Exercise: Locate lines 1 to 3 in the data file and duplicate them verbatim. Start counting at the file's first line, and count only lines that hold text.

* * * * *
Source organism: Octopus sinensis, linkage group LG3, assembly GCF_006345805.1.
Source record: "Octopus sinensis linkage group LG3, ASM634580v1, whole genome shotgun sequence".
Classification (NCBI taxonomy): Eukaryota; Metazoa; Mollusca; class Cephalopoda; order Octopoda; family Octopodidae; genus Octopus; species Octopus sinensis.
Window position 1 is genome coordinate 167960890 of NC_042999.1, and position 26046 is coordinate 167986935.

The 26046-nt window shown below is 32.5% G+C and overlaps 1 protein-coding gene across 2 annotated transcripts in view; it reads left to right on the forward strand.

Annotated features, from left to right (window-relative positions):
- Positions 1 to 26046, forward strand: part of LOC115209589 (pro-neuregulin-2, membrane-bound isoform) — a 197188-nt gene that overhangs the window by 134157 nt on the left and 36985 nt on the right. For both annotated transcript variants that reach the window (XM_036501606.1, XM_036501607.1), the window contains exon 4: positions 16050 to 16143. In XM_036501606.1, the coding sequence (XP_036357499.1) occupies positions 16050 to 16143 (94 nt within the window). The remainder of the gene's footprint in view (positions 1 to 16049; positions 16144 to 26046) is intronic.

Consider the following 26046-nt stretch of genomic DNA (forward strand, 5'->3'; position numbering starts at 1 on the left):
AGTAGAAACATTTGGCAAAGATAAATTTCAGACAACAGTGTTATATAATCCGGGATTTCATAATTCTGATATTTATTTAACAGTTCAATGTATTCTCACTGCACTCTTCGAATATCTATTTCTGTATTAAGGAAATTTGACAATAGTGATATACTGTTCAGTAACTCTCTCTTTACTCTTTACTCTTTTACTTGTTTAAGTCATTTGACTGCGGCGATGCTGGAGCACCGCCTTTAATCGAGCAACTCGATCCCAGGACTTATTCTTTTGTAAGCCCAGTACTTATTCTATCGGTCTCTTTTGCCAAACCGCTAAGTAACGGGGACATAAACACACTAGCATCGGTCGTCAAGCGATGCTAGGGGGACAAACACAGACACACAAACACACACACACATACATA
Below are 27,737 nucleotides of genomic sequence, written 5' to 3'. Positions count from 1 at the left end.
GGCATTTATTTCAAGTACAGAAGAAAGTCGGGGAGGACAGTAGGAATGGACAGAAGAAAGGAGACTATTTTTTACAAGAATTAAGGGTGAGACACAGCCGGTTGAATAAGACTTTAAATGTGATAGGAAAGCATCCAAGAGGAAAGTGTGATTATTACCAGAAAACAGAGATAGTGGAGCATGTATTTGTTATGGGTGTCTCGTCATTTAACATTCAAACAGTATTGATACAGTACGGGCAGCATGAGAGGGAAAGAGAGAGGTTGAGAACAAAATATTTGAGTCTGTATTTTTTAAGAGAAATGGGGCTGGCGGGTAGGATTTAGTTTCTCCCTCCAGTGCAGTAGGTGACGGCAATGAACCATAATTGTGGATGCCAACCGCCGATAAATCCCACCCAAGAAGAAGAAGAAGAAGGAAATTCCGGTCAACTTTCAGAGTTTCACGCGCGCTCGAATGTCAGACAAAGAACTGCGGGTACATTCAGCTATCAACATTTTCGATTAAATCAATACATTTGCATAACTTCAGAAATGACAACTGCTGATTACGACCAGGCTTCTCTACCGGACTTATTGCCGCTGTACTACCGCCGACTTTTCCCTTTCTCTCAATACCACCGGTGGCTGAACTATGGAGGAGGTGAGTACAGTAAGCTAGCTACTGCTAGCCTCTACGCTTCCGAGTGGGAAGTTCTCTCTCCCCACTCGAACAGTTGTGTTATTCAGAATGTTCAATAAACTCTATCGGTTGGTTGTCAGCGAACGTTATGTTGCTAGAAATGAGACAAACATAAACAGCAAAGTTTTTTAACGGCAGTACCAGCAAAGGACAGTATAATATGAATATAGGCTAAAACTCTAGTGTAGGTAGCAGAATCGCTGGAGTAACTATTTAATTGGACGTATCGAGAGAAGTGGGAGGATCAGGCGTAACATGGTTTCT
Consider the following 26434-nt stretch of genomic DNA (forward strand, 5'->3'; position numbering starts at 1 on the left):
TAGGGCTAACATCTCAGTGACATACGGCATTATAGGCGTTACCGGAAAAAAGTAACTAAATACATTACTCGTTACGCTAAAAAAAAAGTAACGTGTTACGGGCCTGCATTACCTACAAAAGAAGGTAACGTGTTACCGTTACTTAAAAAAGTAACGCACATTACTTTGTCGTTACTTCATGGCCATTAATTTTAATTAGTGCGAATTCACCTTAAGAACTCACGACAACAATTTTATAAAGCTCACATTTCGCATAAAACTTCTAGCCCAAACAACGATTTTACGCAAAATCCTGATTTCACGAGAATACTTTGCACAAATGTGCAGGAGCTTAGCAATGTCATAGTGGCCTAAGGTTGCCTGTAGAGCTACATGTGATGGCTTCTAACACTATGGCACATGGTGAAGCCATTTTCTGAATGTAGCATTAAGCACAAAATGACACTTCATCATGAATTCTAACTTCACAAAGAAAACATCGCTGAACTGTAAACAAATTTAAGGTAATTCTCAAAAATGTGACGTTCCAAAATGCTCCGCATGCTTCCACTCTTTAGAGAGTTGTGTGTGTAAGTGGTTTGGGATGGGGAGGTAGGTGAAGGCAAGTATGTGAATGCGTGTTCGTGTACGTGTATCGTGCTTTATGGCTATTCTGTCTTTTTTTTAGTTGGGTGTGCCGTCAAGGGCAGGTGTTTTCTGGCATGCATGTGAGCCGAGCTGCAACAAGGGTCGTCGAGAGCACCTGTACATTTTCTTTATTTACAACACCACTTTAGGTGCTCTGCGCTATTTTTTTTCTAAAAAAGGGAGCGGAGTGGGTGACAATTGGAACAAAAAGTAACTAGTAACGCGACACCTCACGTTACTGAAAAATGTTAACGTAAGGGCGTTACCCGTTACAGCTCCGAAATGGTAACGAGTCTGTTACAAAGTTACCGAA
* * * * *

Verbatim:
Source organism: Octopus sinensis, linkage group LG3, assembly GCF_006345805.1.
Source record: "Octopus sinensis linkage group LG3, ASM634580v1, whole genome shotgun sequence".
Classification (NCBI taxonomy): Eukaryota; Metazoa; Mollusca; class Cephalopoda; order Octopoda; family Octopodidae; genus Octopus; species Octopus sinensis.